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Like a baseball team faltering as the playoffs draw near, the public’s attitudes toward President Obama, the economy, and the country’s direction all hit a late-summer slump in the latest Allstate/National Journal Heartland Monitor Poll.
Although the changes were small, and often within the survey’s margin of error, a distinct downward dip marked the latest poll on questions ranging from approval of Obama’s performance to expectations of the economy’s trajectory over the next year. Continuing the consistent pattern of his presidency, nonwhites displayed considerably more optimism than whites on almost all of these questions.
On the broadest measure, the share of adults saying the country “is headed in the right direction” drooped to 23 percent, the lowest since late 2013. The portion saying the country is “seriously off on the wrong track” reached 62 percent. That marked a continued deterioration from last February’s poll, which found 33 percent expressing a positive view and 54 percent a negative assessment of the country’s direction; those numbers eroded in the May survey (27 percent positive, 59 percent negative) and tumbled further in the latest sounding.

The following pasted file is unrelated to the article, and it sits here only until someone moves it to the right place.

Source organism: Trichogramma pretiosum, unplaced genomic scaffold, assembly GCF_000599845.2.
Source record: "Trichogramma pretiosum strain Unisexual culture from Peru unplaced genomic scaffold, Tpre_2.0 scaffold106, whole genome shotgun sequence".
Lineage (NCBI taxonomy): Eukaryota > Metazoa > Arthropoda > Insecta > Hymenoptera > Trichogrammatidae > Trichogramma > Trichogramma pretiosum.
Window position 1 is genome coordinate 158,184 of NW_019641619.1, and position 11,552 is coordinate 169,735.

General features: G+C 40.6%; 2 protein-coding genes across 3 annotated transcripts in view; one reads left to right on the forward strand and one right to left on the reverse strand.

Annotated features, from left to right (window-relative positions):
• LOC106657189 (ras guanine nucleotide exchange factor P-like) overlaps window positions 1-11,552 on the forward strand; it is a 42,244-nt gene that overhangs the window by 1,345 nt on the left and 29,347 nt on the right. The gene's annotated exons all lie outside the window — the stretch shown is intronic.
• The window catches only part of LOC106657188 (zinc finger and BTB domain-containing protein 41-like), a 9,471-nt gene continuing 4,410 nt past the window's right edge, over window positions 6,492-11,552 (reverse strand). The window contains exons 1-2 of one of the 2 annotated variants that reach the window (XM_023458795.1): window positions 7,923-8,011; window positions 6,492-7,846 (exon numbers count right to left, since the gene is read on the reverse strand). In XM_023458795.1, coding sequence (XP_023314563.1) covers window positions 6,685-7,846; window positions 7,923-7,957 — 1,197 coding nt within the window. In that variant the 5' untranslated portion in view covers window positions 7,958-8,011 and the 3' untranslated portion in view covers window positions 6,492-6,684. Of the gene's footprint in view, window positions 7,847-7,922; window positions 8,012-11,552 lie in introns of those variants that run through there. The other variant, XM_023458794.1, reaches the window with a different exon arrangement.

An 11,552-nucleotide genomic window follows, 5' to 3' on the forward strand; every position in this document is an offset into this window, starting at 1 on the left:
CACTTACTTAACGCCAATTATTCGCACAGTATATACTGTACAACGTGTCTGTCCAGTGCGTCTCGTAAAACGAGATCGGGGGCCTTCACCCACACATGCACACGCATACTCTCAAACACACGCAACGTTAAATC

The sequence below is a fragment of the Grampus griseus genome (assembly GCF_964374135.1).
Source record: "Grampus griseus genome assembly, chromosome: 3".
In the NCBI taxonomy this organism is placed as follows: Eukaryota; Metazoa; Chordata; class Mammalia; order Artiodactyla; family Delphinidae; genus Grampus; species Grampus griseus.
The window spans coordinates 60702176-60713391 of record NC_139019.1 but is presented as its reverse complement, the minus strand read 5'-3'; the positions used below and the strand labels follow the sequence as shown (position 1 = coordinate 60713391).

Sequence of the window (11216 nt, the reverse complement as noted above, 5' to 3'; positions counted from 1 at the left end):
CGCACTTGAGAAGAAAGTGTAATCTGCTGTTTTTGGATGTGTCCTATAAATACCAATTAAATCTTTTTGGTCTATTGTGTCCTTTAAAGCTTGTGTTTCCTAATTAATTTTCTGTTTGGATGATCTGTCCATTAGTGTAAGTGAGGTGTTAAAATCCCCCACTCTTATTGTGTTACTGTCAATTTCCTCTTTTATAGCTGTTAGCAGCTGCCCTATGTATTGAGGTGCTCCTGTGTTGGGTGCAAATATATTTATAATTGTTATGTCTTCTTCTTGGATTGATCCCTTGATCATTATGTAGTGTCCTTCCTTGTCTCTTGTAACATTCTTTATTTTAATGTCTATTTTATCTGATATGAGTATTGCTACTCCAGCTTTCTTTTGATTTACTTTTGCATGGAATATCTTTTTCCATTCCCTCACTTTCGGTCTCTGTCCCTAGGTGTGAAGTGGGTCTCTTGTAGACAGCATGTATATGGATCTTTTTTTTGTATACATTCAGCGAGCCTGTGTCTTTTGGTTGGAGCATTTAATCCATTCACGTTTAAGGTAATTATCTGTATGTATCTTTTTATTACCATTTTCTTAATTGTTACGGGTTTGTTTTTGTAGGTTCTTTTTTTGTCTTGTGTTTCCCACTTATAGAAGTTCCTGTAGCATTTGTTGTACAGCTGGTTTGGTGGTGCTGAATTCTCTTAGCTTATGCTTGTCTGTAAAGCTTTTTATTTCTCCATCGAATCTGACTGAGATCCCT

That slip appeared tied to economic attitudes—though less to changes in Americans’ immediate experiences than in their expectations about the future.
In the new poll, 42 percent of respondents described their current personal financial situation as excellent or good, while 56 percent called it only fair or poor. That was virtually unchanged since May; indeed, the numbers have barely budged in any of the previous six Heartland Monitor polls, dating back to September 2013.